What is “craft”?
If you need a lot of pictures, read no further. If vulgarity offends you, read no further.
I’m enchanted by the internet discussions about “what is craft?” For me it’s pretty damned simple. As my Grandfather would say, “We have a job of work to do. The things that we create have a purpose, a function. That is our craft. That is our trade. That’s how we make our living.”
But phenomena like NAFTA and IKEA have changed the landscape dramatically. The market for entrepreneurial craftsmen has been decimated across the nation, with the exception of several tiny areas on the right and left coasts. Doctors and lawyers, social historians, artists and computer designers feel free to provide an explanation as to what the meaning of craft is. There is no doubt that some of the finest woodworking practitioners today do not make their living “at the craft”. And that’s fine, because we need people with a sense of stewardship and who are passionate about the knowledge we share. But, please, let me give you a observation drawn from a somewhat more practical perspective.
The craft is a job, a way of supporting yourself and your loved ones. But much, much more. And someone sitting in an air conditioned studio or editing a digitized “re-publication” is, in my estimation, probably not the one who is best prepared to share its true meaning.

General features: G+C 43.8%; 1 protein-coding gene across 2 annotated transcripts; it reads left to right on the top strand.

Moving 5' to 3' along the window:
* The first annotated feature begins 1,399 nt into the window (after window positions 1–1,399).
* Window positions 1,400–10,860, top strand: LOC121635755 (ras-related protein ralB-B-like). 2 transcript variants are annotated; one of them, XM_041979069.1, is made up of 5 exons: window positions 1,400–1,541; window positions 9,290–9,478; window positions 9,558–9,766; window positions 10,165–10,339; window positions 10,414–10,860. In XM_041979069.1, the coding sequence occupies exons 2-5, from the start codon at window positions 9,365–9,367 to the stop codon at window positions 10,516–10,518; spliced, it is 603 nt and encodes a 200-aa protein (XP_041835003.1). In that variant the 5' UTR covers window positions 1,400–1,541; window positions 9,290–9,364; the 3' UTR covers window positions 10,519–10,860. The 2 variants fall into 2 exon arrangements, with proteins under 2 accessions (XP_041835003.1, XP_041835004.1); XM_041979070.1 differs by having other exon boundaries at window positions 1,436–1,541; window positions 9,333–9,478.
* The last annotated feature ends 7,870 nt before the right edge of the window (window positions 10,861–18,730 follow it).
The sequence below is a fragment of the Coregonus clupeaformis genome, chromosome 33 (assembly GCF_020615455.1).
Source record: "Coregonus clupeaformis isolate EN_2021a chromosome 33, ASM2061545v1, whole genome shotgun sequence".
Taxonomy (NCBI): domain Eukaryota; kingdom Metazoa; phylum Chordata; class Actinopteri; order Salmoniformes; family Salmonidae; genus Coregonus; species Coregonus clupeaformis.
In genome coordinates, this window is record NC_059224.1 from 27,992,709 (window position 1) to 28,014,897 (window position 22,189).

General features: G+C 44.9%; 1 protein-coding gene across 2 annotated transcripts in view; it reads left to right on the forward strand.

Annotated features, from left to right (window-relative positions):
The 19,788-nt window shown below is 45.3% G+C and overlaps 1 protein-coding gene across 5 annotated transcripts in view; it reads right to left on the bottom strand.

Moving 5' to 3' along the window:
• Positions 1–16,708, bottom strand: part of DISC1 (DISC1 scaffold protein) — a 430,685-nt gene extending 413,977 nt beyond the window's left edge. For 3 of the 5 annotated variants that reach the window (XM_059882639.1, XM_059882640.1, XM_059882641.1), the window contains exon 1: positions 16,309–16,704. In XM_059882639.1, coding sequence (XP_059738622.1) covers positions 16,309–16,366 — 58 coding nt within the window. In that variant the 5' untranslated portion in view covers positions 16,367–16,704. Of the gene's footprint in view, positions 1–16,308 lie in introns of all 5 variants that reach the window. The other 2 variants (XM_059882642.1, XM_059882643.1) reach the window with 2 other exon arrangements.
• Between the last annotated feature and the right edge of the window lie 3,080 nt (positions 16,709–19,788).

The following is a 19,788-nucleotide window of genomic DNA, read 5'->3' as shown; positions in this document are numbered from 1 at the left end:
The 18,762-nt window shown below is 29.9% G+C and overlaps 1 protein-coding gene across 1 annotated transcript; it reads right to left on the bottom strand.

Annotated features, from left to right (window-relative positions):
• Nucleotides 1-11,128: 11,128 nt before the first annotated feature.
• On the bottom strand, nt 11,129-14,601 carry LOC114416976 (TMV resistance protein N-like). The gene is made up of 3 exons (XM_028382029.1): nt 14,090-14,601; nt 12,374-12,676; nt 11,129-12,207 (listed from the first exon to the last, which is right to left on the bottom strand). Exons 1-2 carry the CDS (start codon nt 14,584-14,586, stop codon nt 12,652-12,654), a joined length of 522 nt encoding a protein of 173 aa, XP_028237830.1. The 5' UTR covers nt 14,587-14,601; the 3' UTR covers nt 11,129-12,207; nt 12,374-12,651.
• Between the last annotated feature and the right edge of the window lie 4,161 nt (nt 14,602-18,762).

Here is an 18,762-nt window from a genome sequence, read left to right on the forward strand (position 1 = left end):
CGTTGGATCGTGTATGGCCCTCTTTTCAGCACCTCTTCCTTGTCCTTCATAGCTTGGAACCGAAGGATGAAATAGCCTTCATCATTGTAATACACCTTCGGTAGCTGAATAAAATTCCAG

To me and “my brothers in chips” the reality of “the craft” means:
Having to beg my lumber supplier to trust me for another five hundred board feet of material;
Asking Sister “Mary Ridiculous” to keep my kids in school for just another month. “The tuition is coming, I promise”;
Wondering if I’ll ever be paid that final draw, that ten percent that constitutes the profit on any given job;
Filing Mechanics liens;
Trying to agree on a vision with someone who has absolutely no understanding of the task at hand and does not value the investment that I’ve made in study, tools and practice;
Wondering when the next project will come;
Wondering, how in the name of God, I’ll get all this work done;
Loading the truck in the fucking rain;
Loading the truck in the fucking snow;
Loading the truck when it’s 100 degrees Fahrenheit in the shade;
Unloading the fucking truck;
Taking time off the job to meet with the accountant about taxes;
Wondering what will happen if I get sick;
But when all is said and done, I only have to answer to two people, me and my Grandfather. And, there’s only one question – did I do my best work. That, to me, is craft. Vocation while you’re trying to stay afloat. Avocation after you retire. A lover that will never let you go.